See which screening tests aid in diagnosis
Both genetic and antibody testing are available
Screening for celiac disease is done with both genetic and antibody tests. The genetic test shows if the genes necessary to develop the disease are present. This test is particularly good for ruling out the disease when no such genes are found. The antibody blood test shows if the body is responding negatively to gluten. In either case, a positive result requires further action for diagnosis. Diagnosis occurs only with an endoscopic biopsy.
For most people, the serum anti-tissue transglutaminase (tTG-IgA) is the best antibody blood test for screening for celiac disease; however, it is important to also get a total serum IgA. Having this total serum test will help bolster the reliability of the tTG test. The reason for this is that while the tTG test is very reliable, its reliability is dependent on the premise that the person being tested adequately produces IgA. If the individual does not produce sufficient amounts of IgA and is instead IgA deficient, then tTG-IgG should be tested instead.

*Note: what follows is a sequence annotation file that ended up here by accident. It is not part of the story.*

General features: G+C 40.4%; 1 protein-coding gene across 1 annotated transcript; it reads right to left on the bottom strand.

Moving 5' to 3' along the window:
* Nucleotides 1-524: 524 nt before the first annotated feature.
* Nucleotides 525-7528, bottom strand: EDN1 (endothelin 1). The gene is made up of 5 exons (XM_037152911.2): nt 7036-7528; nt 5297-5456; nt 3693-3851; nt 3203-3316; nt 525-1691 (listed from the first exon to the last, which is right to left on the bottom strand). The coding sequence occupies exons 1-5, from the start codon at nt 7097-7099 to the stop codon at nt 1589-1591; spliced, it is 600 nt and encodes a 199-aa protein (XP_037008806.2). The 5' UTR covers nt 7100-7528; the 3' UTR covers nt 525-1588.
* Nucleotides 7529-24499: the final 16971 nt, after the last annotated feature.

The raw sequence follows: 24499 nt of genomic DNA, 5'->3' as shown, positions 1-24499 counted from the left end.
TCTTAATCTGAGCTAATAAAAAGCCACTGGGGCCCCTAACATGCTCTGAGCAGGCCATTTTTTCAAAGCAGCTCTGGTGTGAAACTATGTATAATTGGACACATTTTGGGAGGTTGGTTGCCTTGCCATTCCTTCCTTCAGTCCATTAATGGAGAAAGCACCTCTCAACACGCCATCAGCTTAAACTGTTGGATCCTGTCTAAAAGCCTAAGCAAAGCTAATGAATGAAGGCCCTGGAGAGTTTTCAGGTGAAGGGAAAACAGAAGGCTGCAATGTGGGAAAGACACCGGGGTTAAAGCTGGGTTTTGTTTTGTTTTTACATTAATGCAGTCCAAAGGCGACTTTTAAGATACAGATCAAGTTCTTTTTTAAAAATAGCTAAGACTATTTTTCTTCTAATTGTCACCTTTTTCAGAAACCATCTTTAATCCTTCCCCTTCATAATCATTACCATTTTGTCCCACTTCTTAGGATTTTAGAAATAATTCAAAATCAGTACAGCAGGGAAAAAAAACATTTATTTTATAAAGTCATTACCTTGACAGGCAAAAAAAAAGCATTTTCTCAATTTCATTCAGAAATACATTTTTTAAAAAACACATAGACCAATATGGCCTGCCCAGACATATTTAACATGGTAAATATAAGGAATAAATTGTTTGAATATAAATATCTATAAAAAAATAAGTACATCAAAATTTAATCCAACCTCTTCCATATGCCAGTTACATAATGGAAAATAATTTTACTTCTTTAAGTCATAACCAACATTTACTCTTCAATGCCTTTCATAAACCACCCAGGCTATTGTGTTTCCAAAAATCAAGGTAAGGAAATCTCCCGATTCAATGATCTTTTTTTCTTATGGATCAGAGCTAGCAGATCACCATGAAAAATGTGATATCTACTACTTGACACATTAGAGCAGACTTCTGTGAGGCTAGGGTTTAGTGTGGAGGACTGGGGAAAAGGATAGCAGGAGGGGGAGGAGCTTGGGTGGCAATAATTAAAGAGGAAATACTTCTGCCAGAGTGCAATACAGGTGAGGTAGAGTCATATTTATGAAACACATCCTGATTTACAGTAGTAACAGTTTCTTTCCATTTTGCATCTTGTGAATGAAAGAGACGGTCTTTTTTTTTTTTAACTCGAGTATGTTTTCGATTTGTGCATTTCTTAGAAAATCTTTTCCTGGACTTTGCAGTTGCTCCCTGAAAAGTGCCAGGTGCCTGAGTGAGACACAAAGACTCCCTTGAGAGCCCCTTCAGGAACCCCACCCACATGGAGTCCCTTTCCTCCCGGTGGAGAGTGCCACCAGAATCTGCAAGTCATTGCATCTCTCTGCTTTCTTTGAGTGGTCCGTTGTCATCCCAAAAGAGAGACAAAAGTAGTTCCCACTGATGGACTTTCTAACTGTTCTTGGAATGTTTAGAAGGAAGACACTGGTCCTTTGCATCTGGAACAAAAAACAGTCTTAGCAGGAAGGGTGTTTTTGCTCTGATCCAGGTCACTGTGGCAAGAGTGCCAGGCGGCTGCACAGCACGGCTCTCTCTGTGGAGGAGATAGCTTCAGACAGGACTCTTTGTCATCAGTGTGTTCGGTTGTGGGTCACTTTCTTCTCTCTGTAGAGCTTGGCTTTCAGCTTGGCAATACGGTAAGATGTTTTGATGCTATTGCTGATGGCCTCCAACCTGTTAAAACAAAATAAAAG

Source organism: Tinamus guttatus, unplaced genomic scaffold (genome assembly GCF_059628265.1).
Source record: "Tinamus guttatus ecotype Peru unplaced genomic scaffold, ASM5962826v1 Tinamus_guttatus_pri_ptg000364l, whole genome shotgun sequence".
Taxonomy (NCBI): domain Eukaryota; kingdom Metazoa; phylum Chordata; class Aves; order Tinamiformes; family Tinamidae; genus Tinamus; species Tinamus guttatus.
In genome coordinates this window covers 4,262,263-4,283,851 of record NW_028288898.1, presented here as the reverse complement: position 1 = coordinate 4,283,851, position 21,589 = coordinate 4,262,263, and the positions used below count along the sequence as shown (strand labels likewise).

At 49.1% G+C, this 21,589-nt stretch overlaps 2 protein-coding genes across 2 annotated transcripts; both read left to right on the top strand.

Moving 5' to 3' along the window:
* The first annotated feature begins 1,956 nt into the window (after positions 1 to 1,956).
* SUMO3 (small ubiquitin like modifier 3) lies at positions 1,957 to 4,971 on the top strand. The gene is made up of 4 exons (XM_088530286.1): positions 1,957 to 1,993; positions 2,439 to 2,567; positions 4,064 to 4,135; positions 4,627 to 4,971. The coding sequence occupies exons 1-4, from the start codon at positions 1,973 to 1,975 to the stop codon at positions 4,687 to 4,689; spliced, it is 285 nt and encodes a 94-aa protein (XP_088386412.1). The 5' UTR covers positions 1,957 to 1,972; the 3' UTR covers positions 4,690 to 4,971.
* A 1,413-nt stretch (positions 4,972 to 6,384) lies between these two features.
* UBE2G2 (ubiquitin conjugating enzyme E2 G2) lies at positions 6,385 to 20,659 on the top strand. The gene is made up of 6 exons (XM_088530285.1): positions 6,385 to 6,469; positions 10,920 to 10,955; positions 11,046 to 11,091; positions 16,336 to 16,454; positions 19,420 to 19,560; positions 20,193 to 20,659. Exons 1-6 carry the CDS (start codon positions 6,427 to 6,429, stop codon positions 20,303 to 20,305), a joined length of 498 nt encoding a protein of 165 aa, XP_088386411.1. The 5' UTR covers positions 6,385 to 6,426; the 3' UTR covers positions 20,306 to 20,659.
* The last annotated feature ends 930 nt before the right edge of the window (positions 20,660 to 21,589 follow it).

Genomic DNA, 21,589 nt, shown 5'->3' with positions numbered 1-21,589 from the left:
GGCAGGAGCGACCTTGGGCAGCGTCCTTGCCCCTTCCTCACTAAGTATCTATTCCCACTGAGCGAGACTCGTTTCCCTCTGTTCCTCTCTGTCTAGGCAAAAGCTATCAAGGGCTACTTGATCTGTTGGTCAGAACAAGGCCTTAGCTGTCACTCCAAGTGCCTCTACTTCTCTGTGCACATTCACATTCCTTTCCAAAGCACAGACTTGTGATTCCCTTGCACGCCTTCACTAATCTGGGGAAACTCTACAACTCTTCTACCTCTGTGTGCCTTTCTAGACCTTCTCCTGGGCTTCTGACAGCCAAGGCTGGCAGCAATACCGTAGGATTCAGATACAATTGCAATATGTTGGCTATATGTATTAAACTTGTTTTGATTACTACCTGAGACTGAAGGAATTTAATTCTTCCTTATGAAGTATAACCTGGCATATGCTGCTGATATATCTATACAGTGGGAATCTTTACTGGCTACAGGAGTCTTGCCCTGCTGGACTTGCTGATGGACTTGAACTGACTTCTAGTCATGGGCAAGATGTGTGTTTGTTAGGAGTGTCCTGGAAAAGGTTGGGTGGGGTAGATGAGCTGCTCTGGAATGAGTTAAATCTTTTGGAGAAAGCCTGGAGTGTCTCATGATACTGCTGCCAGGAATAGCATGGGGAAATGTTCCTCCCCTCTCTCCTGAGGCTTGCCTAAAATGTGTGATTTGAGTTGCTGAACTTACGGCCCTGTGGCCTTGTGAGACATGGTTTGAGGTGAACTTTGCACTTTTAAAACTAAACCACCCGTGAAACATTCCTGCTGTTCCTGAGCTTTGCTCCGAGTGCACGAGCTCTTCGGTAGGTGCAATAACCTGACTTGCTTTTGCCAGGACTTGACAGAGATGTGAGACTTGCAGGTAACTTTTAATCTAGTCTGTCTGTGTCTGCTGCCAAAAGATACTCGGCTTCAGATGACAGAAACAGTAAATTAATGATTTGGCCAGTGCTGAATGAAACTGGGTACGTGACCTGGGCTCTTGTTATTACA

There is also a newer version of the old screening test that checked the levels of anti-gliadin antibodies, called DPG (for deamidated gliadin peptides). While evidence shows these tests to be as reliable as the tTG, they are not necessarily better than the tTG.
NOTE: Dermatitis herpetiformis (also known as DH, the skin version of celiac disease) is best diagnosed with a skin biopsy that is sufficient for diagnosis. Patients with DH may, in fact, have normal serum tTG and occasionally even normal intestinal biopsy, yet they invariably need a strict gluten-free diet, just like every other celiac patient.
Annual free screening day
The University of Chicago Celiac Disease Center will hold its next annual free blood screening on Saturday, October 13, 2012. Be sure to direct appropriate patients to the Free Screening section of this Web site for more information.